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    Hagel urges military to decide sex assault cases on facts

    Defense chief acts in wake of Obama’s remark

    WASHINGTON — In a highly unusual move to blunt the legal impact of the president’s comments on military sexual assaults, Defense Secretary Chuck Hagel is ordering his top leaders to be sure to base their judicial decisions only on facts and their own independent judgment.

    The one-page memo tells the military that even though senior US leaders may openly condemn sexual assault, drug abuse, hazing, and other crimes, such comments are not intended to sway the outcome of any particular case.

    In early May, as high-profile incidents of sexual assault in the military rose sharply, President Obama — the nation’s commander in chief — said he had no tolerance for the matter.


    ‘‘I don’t want just more speeches or awareness programs or training but, ultimately, folks look the other way,’’ he said. ‘‘If we find out somebody is engaging in this stuff, they’ve got to be held accountable — prosecuted, stripped of their positions, court-martialed, fired, dishonorably discharged. Period.’’

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    Obama’s remarks have already affected the outcome in some cases, including the decision by a judge in South Carolina to dismiss sexual assault charges against a soldier. Defense lawyers argued that the president’s remarks amounted to unlawful command influence on the cases.

    ‘‘The comments made by the president did result in an impact in some of the cases that were ongoing from the view of the judges,’’ Lieutenant General Curtis Scaparrotti, director of the Joint Staff, said at a Pentagon press briefing Thursday. ‘‘As a result, we believed it was necessary . . . to make a statement, simply to ensure that commanders understood that they act independently, based on the merits of a case, and to ensure that there’s no taint in any of the jurisdiction that takes place or any of the cases that are ongoing now.’’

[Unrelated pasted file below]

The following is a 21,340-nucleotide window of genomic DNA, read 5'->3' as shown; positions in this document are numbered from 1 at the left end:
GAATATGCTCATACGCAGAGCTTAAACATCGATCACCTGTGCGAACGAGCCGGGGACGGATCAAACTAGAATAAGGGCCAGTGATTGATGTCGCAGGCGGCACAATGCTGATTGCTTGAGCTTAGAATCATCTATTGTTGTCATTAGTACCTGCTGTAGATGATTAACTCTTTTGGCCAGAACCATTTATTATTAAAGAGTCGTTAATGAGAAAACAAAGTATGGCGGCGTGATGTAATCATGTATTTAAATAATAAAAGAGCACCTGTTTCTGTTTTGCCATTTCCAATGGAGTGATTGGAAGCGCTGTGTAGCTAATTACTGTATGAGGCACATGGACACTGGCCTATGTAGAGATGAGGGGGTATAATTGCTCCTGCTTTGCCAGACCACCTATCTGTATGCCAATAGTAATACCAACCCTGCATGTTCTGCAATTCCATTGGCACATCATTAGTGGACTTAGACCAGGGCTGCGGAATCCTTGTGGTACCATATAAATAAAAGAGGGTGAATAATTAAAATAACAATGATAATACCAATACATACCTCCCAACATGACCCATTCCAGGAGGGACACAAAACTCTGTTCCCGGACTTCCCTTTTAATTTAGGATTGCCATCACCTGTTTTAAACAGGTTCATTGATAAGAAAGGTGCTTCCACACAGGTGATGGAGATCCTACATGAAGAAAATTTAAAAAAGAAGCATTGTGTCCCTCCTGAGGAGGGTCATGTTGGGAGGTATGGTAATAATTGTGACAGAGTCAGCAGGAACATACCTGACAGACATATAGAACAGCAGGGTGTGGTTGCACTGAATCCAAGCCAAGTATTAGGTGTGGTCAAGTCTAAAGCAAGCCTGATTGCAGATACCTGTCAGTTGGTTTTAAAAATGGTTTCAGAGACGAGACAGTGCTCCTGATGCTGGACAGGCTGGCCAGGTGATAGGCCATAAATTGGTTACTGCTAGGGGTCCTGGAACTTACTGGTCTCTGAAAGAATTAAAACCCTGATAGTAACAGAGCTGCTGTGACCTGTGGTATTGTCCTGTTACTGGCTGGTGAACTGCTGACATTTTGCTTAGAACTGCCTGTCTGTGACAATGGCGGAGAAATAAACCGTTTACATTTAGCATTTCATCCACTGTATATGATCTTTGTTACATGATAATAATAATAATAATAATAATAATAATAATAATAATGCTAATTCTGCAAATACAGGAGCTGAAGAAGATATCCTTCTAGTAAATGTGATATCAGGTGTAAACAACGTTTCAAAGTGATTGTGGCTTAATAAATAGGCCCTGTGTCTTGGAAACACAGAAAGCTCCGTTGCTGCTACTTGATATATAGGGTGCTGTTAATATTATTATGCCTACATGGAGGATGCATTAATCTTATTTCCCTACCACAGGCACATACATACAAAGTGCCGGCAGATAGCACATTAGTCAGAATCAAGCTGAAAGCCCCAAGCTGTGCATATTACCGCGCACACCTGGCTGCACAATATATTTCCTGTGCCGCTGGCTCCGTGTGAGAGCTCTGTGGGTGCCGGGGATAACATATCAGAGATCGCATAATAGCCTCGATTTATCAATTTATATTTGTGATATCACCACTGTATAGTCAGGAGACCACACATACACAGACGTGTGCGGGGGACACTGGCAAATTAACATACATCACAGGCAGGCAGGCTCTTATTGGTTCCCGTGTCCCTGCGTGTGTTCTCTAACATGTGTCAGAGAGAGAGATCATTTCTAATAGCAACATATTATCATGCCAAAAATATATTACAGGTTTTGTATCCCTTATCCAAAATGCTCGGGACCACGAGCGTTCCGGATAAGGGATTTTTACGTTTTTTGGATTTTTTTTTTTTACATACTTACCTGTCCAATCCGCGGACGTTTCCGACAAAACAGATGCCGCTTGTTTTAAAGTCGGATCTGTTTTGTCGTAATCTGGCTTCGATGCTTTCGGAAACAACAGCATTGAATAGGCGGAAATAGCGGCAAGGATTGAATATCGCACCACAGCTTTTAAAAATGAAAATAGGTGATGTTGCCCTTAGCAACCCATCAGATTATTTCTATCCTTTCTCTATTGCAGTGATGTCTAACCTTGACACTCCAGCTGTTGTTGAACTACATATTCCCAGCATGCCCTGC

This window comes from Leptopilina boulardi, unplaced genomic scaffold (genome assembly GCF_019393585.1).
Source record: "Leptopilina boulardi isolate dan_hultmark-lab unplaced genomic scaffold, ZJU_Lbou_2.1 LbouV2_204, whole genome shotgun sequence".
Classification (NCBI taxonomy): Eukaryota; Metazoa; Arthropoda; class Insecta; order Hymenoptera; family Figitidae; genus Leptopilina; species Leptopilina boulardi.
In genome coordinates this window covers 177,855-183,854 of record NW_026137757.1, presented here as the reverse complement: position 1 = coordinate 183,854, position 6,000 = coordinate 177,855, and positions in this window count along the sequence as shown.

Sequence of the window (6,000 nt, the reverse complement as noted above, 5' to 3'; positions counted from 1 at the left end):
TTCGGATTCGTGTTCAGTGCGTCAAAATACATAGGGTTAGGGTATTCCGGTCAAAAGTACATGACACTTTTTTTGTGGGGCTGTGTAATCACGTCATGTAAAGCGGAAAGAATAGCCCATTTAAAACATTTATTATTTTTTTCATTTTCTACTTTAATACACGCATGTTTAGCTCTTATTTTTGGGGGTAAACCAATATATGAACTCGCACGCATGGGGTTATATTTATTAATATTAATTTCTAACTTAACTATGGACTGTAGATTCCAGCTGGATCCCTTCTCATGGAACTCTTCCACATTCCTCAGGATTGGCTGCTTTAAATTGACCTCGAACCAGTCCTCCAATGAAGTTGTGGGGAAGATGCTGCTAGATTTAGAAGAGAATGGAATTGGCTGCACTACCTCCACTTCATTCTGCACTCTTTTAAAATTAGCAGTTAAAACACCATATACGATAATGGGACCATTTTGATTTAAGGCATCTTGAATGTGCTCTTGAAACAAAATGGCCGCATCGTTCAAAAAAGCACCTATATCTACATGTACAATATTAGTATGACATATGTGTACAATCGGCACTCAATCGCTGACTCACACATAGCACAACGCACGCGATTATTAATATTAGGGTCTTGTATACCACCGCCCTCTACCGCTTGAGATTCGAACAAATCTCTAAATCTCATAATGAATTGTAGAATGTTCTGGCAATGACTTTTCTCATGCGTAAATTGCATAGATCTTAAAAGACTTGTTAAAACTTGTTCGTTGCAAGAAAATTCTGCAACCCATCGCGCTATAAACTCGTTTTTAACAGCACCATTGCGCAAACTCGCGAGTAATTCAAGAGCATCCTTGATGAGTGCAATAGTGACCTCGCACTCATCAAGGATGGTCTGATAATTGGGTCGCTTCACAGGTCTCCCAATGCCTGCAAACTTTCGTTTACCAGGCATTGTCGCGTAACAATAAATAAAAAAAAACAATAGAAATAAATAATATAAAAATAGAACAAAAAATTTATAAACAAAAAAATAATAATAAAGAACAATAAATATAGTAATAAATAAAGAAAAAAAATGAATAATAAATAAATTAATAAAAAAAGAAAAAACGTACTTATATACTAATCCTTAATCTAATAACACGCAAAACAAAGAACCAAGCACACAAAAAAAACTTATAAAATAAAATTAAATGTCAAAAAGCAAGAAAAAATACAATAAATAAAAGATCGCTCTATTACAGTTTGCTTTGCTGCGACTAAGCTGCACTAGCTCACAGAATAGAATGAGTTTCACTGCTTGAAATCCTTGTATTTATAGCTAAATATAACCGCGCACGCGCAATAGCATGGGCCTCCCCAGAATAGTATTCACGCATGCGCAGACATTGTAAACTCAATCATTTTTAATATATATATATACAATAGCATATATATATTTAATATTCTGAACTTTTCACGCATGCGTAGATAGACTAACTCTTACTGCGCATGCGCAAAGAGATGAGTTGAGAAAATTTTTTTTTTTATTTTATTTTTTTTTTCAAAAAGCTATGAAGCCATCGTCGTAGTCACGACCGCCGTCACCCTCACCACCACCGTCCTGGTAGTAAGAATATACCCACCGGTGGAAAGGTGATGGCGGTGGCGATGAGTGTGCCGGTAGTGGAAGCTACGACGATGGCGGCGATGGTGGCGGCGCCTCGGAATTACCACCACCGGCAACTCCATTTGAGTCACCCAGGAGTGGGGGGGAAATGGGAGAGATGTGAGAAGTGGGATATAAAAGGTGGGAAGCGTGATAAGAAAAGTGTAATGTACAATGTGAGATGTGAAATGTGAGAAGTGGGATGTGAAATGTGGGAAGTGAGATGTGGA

It is not clear whether the memo will effectively limit the legal arguments that defense attorneys have made. But Scaparrotti said that commanders understand their responsibility to act on the merits of a case and will continue to act independently in line with the justice system.

    The memo was first reported by The New York Times. Its disclosure comes as the Pentagon released more steps Thursday to increase accountability of commanders reviewing sexual assault cases and to improve support for crime victims.


    The new measures include the creation of an advocacy program to provide legal representation for victims; requirements that pretrial hearings of sexual assault charges be conducted by judge advocate general officers; and new authorities for commanders to reassign or transfer troops accused of sex crimes to eliminate contact with victims.

    The changes would also require greater oversight by senior officers, allow victims to give input during the sentencing phase of a court-martial and direct the inspector general to regularly review sexual assault investigations.

    Lawmakers, including Senator Kirsten Gillibrand, Democrat of New York, argue that commanders should be removed from the process of deciding which crimes go to trial and be replaced by seasoned trial lawyers with experience in such cases. Military leaders oppose the idea, arguing that removing the decision from their purview would undercut the ability of officers to maintain good order and discipline.

    On Thursday, Gillibrand went to her Twitter account to warn that while the new policy is a step forward, it is ‘‘inadequate to truly address this crisis.’’